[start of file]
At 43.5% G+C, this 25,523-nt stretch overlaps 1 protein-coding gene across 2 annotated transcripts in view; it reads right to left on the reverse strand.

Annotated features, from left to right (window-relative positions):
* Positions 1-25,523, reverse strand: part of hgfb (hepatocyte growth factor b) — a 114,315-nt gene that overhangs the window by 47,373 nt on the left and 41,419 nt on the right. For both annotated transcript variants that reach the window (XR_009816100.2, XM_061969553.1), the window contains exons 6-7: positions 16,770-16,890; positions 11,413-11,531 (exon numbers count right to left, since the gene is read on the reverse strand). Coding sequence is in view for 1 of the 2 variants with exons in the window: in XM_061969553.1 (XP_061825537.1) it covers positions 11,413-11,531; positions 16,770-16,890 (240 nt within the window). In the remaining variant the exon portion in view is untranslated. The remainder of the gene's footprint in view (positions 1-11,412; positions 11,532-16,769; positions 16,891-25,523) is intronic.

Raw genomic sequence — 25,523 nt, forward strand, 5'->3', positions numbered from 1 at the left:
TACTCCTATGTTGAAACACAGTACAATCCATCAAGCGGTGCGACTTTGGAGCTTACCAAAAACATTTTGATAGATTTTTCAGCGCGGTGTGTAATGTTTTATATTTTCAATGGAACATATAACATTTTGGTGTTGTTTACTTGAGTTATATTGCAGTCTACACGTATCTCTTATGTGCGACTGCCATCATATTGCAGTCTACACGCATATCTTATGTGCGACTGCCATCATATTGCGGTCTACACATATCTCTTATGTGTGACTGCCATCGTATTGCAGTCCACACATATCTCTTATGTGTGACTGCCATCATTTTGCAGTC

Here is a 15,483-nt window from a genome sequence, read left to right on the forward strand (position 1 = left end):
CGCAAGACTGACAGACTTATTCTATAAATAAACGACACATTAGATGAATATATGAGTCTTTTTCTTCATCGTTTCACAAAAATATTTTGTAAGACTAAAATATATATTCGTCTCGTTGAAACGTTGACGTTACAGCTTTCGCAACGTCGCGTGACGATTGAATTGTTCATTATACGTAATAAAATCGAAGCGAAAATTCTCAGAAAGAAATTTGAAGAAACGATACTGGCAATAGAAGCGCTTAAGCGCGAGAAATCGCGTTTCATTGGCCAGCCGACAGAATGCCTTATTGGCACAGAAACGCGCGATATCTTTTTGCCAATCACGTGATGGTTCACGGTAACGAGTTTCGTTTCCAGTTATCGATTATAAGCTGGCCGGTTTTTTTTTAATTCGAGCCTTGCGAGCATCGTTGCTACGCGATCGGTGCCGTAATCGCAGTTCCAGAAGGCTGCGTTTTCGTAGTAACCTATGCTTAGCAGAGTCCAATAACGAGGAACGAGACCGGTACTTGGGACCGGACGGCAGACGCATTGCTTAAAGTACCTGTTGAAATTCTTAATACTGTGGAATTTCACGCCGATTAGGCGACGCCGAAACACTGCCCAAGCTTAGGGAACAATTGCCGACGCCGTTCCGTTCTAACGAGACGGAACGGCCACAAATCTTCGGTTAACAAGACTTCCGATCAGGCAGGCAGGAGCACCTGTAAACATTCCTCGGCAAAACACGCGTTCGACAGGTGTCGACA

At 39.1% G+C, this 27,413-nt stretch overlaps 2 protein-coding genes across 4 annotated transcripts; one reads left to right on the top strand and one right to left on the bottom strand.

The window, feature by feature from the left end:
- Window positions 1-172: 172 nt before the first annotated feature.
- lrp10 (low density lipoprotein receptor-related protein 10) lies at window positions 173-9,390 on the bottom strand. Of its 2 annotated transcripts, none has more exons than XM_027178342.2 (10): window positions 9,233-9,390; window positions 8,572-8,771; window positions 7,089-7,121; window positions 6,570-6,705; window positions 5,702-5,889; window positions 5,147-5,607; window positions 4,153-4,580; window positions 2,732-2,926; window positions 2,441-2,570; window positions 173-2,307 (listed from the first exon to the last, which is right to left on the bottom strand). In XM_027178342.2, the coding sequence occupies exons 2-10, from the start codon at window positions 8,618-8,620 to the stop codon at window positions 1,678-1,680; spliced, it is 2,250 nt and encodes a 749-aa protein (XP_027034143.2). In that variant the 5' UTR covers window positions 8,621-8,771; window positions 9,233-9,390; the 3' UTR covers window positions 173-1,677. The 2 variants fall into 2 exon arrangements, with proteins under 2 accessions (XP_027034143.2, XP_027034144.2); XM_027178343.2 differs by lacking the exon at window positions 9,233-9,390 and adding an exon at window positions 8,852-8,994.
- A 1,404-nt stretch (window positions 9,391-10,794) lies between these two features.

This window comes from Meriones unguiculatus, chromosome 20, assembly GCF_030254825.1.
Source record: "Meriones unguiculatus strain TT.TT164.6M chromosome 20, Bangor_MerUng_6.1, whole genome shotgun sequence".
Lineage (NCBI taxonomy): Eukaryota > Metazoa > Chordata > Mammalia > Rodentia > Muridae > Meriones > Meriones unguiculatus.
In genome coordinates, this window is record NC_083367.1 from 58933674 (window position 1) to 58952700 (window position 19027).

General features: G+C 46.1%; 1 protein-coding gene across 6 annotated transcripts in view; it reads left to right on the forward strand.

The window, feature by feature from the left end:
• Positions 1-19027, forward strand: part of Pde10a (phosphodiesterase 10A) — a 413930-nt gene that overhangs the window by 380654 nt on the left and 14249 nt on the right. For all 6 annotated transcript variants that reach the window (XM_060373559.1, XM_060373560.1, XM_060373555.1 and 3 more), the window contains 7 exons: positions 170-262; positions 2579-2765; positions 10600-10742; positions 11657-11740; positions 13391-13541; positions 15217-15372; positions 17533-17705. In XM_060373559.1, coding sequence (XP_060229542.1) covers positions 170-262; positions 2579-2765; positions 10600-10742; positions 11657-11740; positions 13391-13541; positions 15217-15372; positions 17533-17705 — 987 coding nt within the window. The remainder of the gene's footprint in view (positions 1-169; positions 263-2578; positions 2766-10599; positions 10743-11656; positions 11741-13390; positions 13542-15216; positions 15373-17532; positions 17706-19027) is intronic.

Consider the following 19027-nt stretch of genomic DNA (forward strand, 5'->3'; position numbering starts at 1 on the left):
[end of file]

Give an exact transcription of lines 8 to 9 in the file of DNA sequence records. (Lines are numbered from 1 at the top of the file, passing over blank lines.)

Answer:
At 39.1% G+C, this 27,413-nt stretch overlaps 2 protein-coding genes across 4 annotated transcripts; one reads left to right on the top strand and one right to left on the bottom strand.

The window, feature by feature from the left end: